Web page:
Laboratory investigation into evaluation of sand liquefaction under transient loadings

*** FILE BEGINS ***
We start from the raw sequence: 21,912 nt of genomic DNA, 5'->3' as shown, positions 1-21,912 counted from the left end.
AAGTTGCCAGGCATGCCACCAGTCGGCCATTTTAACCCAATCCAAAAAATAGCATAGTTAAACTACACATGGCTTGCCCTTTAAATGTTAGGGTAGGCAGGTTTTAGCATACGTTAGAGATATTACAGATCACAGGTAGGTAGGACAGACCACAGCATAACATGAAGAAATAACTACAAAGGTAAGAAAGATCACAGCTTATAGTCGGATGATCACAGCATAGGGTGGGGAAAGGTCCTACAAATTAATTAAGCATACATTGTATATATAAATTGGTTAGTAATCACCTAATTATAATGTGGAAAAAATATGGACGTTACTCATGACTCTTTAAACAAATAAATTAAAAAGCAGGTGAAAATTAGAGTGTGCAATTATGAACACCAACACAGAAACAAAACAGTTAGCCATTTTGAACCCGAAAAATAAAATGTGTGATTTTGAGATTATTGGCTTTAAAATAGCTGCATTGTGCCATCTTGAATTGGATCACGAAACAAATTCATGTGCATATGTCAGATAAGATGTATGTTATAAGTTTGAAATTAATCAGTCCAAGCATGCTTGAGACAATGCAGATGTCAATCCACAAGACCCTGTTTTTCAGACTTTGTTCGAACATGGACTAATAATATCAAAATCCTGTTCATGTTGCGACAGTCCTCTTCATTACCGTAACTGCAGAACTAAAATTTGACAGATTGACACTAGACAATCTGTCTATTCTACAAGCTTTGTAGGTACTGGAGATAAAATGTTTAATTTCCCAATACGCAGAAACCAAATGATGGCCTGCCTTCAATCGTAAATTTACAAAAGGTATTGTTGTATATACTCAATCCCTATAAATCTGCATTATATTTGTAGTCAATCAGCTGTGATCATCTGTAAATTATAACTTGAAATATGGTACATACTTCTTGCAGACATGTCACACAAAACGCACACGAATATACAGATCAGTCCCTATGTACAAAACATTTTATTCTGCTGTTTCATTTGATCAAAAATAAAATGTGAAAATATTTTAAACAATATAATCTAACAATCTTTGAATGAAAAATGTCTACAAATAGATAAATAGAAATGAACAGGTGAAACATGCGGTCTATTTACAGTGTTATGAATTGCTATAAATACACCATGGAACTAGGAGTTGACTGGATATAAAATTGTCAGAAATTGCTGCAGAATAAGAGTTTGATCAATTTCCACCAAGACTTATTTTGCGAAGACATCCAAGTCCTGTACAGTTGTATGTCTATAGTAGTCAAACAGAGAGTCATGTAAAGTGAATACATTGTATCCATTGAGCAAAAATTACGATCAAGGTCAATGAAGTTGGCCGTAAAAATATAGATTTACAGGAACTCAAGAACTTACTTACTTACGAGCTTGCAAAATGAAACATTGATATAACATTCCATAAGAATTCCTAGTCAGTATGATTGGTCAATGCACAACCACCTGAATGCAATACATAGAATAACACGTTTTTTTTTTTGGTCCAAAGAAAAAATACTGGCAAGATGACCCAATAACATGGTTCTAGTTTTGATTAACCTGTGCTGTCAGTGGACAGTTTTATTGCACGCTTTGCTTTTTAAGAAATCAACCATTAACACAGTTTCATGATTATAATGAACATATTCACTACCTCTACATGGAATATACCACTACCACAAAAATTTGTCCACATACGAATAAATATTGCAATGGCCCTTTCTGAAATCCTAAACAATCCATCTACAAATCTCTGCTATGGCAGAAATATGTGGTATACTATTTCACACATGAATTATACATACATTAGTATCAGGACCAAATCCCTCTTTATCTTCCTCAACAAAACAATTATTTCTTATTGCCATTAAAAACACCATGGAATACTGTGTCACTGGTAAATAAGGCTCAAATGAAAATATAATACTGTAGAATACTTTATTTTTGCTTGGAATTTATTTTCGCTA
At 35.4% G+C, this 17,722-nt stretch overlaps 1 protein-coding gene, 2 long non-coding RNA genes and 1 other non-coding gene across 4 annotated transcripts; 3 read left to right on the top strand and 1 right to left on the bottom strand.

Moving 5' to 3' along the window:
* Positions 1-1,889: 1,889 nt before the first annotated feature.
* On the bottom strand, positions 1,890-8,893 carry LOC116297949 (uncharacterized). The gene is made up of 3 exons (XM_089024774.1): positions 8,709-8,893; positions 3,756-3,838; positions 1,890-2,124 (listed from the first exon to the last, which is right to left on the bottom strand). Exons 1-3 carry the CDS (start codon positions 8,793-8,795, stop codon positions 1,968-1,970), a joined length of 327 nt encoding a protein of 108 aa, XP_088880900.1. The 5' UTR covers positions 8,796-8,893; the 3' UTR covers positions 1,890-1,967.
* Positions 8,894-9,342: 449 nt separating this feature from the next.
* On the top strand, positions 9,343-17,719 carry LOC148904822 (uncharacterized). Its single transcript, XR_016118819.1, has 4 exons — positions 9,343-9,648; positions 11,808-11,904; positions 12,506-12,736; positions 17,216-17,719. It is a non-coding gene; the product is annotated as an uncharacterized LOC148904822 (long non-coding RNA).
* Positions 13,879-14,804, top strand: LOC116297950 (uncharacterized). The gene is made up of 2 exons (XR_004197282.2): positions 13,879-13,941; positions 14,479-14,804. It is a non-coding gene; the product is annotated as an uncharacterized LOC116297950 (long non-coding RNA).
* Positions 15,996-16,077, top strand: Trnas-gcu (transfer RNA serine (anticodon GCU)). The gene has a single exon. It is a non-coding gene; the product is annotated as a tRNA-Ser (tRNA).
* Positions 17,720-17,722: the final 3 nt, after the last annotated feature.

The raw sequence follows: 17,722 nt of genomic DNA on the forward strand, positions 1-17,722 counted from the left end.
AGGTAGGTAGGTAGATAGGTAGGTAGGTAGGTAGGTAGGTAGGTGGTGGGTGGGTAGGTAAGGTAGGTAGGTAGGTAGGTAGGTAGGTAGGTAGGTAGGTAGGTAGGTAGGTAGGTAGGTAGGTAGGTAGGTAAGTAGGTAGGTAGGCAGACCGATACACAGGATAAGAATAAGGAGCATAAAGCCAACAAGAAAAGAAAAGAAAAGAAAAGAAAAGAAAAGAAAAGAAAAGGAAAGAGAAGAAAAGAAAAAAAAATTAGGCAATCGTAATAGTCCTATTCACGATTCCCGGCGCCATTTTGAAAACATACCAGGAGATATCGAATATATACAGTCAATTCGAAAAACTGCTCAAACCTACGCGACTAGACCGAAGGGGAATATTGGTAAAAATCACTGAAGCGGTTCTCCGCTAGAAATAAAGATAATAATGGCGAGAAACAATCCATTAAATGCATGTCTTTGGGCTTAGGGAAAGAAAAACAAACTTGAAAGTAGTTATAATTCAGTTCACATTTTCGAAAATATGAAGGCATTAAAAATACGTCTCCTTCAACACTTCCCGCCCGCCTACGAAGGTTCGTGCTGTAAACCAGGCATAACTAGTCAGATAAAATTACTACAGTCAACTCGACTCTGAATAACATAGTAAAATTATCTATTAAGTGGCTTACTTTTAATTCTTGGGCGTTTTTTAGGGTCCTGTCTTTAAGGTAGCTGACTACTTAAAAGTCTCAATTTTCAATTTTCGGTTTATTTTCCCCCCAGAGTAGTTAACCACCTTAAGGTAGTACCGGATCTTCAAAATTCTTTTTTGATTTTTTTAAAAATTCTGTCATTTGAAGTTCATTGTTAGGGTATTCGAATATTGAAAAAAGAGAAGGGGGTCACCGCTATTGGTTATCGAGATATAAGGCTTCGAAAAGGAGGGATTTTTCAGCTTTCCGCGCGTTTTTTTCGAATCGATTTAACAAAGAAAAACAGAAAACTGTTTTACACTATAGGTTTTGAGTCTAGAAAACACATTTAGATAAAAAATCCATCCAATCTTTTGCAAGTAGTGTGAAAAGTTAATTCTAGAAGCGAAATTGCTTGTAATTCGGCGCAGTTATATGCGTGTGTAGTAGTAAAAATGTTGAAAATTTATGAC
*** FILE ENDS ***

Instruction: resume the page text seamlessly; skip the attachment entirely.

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The current laboratory procedures for evaluating liquefaction potential are still the same as 40 years ago, with minor updates. The complex seismic loading motions are simplified to a series of uniform harmonic sinusoidal loading cycles with amplitudes related to the maximum amplitude of a given ground motion; liquefaction resistance is then evaluated as the load generating liquefaction in a predefined number of harmonic loading cycles. The simplified methods of loading and resistance characterizations are a crude proxy and provide limited information in predicting the time of liquefaction triggering and therefore, the expected effects/damage of seismic events. Specific details of the time of soil liquefaction within a ground motion can be better understood from laboratory testing. Among the available element-level types of cyclic testing, cyclic simple shear (CSS) tests are the most popular and commonly used. The CSS tests provide a satisfactory simulation of seismic induced in-situ stresses. A testing program consisting of a series of multi-stage undrained direct simple shear tests was performed using the hydraulically-actuated GCTS cyclic simple shear apparatus. The apparatus had been modified and upgraded so that it is capable of applying user-specified, transient loading histories to Nevada Sand soil samples. Reconstituted specimens were prepared by the wet pluviation method at two different densities, 40% and 70%, followed with back-pressure saturation and K0 consolidation. The shearing phase was conducted in three distinctive stages: (1) Scaled transient stress histories, (2) modulated sinusoid with a taper-up shape stress histories, (3) static monotonic loads. All shearing stages were performed under continuous undrained conditions. This research program had two major motivations. The first motivation is to provide element-level tests subjected to transient loadings, so that the soil responses of excess pore pressure generation and shear strain along the time domain can be measured. The transient loading was selected from a suite of ground motions with different spectral and temporal characteristics to cover a wide range of possible ground motions. The second motivation is to investigate the performances of four Intensity Measures (IMs): CAV5, Arias Intensity, Normalized Energy Demand and PGA magnitude. These IMs were proven to be more efficient predictors of soil responses than peak acceleration. The experiments provide a database that can systematically illustrate the response of liquefiable materials subjected to transient ground motions before and after liquefaction; such a database was virtually non-existent prior to this study. Therefore, the data generated in this study supports the development of improved and more informative procedures for the evaluation of liquefaction potential, the effects of liquefaction, post-liquefaction responses, and more accurate constitutive models for liquefiable soils.